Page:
Nakayoshi is helping the SF Giants for the 2nd time in the row with their 1st of JA Heritage Nights in 2010. Make sure you tell them you’re with Nakayoshi when you purchase your tickets! Giants vs. Houston Astros!
*NOTE* Seating may not all be in same section
Japanese culture has always resonated strongly with both the city of San Francisco and the sport of baseball, so what better way to celebrate than at a Giants game?
The Japanese Heritage Night sake tasting festival returns for year two, with a brand new piece for your Giants’ sake set collection: a Giants-themed individual sake glass and masu. This special-edition item is included in the price of your ticket, along with entrance to the pre-game festival with complimentary tastes, and a seat in the special Japanese Heritage section at the game.
Cultural performers will entertain fans at the festival and on the field pre-game, and ticket proceeds will benefit local Japanese charities. The sake-tasting festival ends when the game starts, so get there early!
$20.00 Tickets are located in upper deck between 1st and 3rd base
$25.00 Tickets are located in lower box corner in Section 131-135
Please contact firstname.lastname@example.org if you are interested in purchasing tickets or call 415.972.2254. Say you’re with Nakayoshi!!
To contact Giants for ticetking questions please call 415-972-2298 or send an email to email@example.com
Hope to see you all there! Get your tickets early, Sake glass and masu will sell out quickly! Last year we completely sold out!
Photo taken in 2009 – Nakayoshi @ SF Giants Japanese Heritage Night
The nation’s premier Asian American magazine launches first food section in “Inside/Out Issue”
SAN FRANCISCO (April 15th, 2010) — Hyphen celebrates its first issue of 2010 by debuting a new section dedicated to inspiring and educating readers on all aspects of food. The recent “Inside/Out Issue,” released on newsstands April 15, follows one woman’s boundless dedication to creating better conditions for restaurant workers, breaks down the science behind the wok and updates a traditional jung recipe with an African American spin.
“Food is a celebration of heritage, but it’s also much more than that,” says Food Editor Nina Kahori Fallenbaum. “Hyphen reveals what’s happening behind the scenes, serving up stories from who’s growing, preparing and distributing the food.”
Fallenbaum, who holds a master’s degree in Food Policy, will utilize her passion for discovery to investigate the political and social issues connected to food and its unique relationship with Asian Americans. She didn’t become Hyphen’s first food editor by chance—Fallenbaum, a Japanese American San Francisco Bay Area native, lived in Japan for four years, where she worked for a millet entrepreneur and researched the environmental effects of the modern food industry. She’s contributed to Civil Eats, Nikkei Heritage, and Nichi Bei Times, and is a former editor for the Asian Development Bank Institute and the Sloth Club Japan (a green business publisher).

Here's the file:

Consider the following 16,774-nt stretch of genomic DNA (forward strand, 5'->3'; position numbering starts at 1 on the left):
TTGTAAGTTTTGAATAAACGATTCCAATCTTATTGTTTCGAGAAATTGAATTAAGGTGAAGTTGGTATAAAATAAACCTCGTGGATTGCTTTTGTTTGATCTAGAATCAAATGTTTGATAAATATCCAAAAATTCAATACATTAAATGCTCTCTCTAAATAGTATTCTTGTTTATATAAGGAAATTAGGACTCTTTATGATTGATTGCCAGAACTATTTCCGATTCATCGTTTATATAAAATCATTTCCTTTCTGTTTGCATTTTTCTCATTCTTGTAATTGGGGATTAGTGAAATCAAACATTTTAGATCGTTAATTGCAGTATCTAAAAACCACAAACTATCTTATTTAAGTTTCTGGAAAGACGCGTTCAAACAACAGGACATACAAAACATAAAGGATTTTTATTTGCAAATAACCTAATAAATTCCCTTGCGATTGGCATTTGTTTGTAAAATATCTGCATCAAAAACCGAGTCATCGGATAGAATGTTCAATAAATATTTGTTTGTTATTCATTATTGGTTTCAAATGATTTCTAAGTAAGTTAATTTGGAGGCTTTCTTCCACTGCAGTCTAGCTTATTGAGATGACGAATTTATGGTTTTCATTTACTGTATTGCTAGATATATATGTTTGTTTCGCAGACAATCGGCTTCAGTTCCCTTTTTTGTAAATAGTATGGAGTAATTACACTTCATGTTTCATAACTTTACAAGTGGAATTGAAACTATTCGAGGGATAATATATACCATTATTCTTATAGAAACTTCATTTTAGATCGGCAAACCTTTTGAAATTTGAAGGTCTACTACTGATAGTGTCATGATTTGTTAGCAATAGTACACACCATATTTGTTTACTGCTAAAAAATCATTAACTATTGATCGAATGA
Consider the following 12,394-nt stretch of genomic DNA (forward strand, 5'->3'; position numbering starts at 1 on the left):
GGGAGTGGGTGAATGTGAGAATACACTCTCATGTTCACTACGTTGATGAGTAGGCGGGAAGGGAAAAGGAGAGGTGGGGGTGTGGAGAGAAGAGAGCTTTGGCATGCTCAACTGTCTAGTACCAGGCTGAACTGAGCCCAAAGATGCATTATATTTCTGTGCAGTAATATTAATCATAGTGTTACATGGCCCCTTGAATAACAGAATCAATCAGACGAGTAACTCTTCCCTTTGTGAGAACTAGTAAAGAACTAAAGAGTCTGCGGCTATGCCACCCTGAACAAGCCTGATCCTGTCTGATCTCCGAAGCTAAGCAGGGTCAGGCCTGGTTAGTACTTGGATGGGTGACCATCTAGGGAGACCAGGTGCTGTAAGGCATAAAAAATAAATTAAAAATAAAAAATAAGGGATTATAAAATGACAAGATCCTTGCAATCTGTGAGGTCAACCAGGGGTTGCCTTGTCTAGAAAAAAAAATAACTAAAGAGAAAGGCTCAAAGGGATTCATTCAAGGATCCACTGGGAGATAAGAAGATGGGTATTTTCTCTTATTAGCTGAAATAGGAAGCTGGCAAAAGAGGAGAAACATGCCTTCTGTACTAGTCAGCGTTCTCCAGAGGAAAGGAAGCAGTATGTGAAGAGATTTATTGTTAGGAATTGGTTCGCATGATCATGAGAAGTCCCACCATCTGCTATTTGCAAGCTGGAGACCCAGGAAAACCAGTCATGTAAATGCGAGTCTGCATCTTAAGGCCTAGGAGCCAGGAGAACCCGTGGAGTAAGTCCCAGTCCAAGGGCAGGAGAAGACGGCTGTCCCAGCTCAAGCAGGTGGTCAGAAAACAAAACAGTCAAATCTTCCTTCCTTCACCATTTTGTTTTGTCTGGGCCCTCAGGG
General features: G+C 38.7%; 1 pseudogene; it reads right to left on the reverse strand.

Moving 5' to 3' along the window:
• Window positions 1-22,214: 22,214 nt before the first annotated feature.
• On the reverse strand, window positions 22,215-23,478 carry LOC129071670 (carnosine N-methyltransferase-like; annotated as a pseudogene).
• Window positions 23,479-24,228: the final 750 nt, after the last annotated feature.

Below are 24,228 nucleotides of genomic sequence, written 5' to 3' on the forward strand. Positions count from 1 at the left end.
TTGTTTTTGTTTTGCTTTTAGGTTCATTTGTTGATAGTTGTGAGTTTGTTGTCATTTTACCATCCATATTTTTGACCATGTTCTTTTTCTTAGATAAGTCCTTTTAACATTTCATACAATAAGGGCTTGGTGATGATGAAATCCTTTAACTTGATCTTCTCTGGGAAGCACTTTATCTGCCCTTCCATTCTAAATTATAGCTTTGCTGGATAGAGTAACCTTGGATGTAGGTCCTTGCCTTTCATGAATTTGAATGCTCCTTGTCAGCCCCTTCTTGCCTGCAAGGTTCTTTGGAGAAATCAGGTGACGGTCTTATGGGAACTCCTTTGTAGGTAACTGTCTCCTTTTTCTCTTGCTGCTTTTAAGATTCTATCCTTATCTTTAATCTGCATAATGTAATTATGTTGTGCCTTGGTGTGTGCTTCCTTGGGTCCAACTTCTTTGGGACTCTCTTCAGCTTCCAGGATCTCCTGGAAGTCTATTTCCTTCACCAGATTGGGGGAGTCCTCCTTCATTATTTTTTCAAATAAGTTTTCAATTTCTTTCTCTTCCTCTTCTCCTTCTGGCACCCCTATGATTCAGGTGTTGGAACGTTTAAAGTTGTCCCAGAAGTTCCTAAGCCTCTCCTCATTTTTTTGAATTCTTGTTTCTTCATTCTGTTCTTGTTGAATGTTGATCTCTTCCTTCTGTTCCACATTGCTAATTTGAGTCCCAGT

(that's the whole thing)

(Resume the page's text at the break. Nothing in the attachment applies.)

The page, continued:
“We’ve found that our Asian American audience is craving more powerful stories to digest,” says Publisher Lisa Lee. “Now, in our 20th issue, we’re proving that Hyphen is evolving with its readers to reflect how Asian American interests are shaping politics and popular culture.”
Hyphen readers have always been interested in food, but as Editor in Chief Harry Mok noted in a recent blog post, “The perceived exoticness of Asian food and the explosion of fusion cuisine (mean that) many of the stereotypes about Asian Americans come from food. Our founding editor proclaimed Hyphen would never cover food in a way that doesn’t uphold Hyphen’s ideals.” Indeed, Hyphen’s inaugural food section shows that the world of Asian American food is diverse and opinionated. Contributors include scientists Fumei Lam and Jamie Bresson, analyzing the science behind the everyday wok, and restaurant worker organizer Bonnie Kwon explaining why she sees eating out as a political act. The illustrated jung recipe is an African-Asian creative mashup by cookbook author Bryant Terry and artist Jidan Koon.
The stories come from the heart, delving into deep issues that circulate within the agriculture and restaurant industries, which impacts all Americans. Hyphen’s take on food satisfies the curious reader, while continuing to spark interest and transform common perceptions, more often misperceptions, of the culinary aspects of Asian American cultures.
Hyphen is a fiscally sponsored project of Independent Arts & Media, a 501(c)3 non-profit organization. It is an Asian American publication that’s distributed nationally and internationally. Based in San Francisco, Hyphen was created as a response to a void of media for young Asian Americans. Covering arts, culture and politics in a fresh and irreverent voice, Hyphen is a media must for savvy Asian Americans. With award-winning design and content, Hyphen is recognized nationwide as an authority on contemporary Asian American identity. Since its inception, Hyphen has been touted in print, online and on camera. Hyphen has been featured or quoted in media outlets such as Yahoo, ESPN, San Francisco Chronicle, Boston Globe, Houston Chronicle, Utne, Flavorpill, Gothamist and Racialicious.com. www.hyphenmagazine.com